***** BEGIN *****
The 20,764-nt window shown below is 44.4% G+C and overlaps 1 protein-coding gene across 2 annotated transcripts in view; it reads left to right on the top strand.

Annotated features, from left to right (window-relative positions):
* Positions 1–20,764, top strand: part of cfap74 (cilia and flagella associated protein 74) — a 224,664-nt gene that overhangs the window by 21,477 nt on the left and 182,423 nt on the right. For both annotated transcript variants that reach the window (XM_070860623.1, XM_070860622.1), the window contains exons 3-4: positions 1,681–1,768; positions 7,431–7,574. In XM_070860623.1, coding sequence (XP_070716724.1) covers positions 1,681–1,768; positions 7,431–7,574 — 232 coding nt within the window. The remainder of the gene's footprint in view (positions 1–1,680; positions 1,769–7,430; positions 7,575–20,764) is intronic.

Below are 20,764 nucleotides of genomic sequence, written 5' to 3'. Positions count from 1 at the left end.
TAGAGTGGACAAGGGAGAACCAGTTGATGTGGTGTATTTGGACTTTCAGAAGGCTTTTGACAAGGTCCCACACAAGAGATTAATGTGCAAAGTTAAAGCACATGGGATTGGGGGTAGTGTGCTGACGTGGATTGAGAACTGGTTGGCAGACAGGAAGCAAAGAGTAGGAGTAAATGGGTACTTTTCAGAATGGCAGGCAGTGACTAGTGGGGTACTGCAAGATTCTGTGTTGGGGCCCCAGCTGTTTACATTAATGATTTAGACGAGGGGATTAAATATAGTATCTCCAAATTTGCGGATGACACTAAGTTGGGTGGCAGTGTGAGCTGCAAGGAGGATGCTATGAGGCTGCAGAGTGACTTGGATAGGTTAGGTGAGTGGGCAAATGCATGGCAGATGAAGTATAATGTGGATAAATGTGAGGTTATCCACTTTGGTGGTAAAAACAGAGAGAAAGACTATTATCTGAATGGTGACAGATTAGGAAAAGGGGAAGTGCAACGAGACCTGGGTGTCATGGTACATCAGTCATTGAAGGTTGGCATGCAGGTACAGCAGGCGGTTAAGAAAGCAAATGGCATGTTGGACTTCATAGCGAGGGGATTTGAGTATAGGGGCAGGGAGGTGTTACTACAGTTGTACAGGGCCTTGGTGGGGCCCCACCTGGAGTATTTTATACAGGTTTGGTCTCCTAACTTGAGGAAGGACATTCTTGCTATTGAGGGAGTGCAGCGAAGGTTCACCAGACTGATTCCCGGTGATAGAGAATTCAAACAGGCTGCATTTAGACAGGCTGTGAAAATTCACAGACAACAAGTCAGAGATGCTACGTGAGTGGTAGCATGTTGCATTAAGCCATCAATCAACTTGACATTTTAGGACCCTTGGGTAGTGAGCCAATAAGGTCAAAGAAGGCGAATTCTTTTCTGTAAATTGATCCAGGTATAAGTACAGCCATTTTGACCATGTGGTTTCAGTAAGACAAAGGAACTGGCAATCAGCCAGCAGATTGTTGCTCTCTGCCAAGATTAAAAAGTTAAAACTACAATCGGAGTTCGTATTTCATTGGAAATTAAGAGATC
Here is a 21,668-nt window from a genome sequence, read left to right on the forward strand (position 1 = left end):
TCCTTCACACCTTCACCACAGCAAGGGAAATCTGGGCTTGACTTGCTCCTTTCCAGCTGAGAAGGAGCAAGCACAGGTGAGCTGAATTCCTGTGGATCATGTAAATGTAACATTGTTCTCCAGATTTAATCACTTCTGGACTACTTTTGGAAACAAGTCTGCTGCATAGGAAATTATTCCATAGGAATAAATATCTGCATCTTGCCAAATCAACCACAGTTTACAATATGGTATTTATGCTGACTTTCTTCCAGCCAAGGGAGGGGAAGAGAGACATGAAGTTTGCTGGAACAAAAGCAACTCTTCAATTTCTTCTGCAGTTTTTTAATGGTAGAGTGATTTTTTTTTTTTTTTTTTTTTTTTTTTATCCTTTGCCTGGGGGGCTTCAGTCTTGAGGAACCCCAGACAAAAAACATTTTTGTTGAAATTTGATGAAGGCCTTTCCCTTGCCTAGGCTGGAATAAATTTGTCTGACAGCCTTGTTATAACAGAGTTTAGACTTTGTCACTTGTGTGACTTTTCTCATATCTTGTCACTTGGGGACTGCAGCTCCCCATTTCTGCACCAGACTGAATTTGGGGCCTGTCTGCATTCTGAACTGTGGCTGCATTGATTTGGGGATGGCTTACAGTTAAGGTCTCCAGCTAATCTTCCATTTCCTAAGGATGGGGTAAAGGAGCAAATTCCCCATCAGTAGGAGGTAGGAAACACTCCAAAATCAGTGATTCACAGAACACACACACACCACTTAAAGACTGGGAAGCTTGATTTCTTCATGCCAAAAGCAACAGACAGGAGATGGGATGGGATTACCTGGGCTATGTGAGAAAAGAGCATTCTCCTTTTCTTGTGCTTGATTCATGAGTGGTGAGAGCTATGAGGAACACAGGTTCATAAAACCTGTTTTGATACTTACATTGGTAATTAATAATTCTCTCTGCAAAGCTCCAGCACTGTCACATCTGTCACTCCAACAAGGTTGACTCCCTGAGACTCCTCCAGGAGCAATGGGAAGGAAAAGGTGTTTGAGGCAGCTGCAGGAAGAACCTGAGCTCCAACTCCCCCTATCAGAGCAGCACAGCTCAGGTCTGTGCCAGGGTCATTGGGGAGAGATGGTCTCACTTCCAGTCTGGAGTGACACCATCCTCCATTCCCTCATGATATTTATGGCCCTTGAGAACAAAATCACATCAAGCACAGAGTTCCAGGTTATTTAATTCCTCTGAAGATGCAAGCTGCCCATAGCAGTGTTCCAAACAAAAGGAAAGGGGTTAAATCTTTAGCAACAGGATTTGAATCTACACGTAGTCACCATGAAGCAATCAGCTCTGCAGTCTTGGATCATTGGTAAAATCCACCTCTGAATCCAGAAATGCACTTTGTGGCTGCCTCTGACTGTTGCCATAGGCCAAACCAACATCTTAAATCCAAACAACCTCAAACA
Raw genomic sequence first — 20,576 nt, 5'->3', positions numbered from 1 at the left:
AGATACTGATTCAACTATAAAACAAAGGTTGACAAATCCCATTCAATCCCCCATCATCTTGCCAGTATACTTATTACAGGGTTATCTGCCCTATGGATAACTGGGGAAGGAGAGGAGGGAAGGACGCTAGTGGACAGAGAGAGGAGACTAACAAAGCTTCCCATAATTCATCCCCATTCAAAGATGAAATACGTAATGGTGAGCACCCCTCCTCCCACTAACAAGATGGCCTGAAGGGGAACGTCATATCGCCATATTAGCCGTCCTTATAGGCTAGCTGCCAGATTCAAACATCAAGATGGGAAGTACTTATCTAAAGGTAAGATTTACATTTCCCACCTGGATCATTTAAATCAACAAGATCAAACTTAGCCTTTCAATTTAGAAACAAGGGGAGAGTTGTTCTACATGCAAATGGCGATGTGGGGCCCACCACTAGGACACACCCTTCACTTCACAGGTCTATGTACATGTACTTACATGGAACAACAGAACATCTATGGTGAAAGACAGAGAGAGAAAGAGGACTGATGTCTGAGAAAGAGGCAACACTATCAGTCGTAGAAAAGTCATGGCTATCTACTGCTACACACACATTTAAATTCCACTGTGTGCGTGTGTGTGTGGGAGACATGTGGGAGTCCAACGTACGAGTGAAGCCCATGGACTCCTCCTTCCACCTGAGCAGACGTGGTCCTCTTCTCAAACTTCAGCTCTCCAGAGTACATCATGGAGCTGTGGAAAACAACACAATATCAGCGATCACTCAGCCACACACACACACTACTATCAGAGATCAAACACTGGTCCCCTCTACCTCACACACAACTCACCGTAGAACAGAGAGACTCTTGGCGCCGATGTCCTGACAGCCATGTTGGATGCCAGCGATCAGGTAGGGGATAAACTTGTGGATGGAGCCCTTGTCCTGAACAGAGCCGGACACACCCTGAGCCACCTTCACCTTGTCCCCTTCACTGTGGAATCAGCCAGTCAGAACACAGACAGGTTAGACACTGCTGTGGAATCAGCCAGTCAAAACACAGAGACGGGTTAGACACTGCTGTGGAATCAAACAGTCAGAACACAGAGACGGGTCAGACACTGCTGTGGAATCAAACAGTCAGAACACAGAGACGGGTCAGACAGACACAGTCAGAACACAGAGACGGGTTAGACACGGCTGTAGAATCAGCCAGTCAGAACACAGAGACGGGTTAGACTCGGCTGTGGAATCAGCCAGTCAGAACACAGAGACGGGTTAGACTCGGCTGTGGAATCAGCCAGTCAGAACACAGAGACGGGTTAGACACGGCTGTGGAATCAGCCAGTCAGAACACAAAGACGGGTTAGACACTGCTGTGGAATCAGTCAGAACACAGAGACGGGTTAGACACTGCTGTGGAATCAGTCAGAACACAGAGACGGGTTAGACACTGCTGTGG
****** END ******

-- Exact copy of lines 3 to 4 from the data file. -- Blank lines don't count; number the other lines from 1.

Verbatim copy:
* Positions 1–20,764, top strand: part of cfap74 (cilia and flagella associated protein 74) — a 224,664-nt gene that overhangs the window by 21,477 nt on the left and 182,423 nt on the right. For both annotated transcript variants that reach the window (XM_070860623.1, XM_070860622.1), the window contains exons 3-4: positions 1,681–1,768; positions 7,431–7,574. In XM_070860623.1, coding sequence (XP_070716724.1) covers positions 1,681–1,768; positions 7,431–7,574 — 232 coding nt within the window. The remainder of the gene's footprint in view (positions 1–1,680; positions 1,769–7,430; positions 7,575–20,764) is intronic.

Below are 20,764 nucleotides of genomic sequence, written 5' to 3'. Positions count from 1 at the left end.